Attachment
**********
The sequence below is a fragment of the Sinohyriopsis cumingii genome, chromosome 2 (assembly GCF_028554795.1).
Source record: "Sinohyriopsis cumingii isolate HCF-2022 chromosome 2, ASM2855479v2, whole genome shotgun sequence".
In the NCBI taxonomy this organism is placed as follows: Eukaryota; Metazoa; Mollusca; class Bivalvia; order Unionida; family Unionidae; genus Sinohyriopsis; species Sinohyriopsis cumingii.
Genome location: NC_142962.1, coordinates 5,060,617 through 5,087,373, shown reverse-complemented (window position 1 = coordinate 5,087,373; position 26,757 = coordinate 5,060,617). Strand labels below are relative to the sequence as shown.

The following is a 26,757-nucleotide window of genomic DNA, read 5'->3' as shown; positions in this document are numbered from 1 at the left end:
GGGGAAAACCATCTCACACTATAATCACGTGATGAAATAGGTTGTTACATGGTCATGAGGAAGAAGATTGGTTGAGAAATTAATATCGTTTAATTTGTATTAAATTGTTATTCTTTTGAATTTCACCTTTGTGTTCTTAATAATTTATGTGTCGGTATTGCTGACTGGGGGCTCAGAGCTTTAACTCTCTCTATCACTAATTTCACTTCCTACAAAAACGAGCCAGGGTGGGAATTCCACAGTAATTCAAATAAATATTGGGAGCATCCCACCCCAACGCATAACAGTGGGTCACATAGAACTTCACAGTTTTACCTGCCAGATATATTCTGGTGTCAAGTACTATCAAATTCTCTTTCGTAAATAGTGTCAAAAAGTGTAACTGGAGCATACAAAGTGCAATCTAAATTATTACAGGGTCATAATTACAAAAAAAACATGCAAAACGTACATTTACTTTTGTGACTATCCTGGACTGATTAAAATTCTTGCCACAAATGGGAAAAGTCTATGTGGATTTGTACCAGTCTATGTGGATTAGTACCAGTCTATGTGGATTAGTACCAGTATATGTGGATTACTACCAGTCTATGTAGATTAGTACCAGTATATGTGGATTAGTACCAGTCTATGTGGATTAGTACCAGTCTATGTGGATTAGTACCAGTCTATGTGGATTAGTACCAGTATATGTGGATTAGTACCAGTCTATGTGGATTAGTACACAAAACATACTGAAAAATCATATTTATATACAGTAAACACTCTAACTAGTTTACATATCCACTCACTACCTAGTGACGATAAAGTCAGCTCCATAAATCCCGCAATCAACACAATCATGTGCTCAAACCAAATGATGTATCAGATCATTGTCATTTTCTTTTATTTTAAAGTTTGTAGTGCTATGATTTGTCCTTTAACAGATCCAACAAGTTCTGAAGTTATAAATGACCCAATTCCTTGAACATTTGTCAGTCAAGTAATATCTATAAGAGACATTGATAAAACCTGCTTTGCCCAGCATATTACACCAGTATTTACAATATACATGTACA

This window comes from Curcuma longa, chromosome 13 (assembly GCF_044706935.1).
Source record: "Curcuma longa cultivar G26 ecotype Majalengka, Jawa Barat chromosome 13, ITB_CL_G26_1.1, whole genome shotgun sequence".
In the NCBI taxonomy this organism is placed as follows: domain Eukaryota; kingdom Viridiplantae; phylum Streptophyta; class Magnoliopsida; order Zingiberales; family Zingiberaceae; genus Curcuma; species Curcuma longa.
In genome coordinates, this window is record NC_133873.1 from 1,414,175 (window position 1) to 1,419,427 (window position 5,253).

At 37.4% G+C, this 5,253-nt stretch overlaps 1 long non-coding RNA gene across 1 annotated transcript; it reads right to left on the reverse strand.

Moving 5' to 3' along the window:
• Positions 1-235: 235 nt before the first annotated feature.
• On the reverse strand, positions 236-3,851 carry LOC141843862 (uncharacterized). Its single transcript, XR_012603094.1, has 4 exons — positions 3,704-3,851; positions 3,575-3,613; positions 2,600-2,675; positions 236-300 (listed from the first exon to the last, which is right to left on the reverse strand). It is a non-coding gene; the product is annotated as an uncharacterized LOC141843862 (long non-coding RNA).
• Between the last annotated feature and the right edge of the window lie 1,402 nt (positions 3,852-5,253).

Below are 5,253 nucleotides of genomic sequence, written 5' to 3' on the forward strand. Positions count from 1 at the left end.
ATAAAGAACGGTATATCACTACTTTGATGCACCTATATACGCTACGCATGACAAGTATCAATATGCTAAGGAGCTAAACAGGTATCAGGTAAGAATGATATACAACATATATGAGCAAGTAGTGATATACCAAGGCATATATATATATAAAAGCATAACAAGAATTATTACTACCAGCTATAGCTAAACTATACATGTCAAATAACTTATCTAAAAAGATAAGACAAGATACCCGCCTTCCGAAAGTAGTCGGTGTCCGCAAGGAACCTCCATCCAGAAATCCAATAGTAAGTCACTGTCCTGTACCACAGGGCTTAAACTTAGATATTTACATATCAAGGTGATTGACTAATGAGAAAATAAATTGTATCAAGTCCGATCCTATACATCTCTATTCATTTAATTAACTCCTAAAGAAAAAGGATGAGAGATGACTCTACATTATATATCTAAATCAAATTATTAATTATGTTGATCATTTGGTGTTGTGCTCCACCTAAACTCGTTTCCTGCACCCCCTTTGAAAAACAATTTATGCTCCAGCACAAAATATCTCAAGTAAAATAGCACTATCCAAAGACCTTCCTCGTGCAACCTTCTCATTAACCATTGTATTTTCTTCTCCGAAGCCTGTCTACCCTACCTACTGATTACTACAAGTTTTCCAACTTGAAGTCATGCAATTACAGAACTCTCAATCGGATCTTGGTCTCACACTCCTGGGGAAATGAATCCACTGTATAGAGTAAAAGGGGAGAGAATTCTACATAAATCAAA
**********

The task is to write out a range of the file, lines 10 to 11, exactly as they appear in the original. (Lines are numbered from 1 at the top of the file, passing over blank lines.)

In genome coordinates, this window is record NC_133873.1 from 1,414,175 (window position 1) to 1,419,427 (window position 5,253).

At 37.4% G+C, this 5,253-nt stretch overlaps 1 long non-coding RNA gene across 1 annotated transcript; it reads right to left on the reverse strand.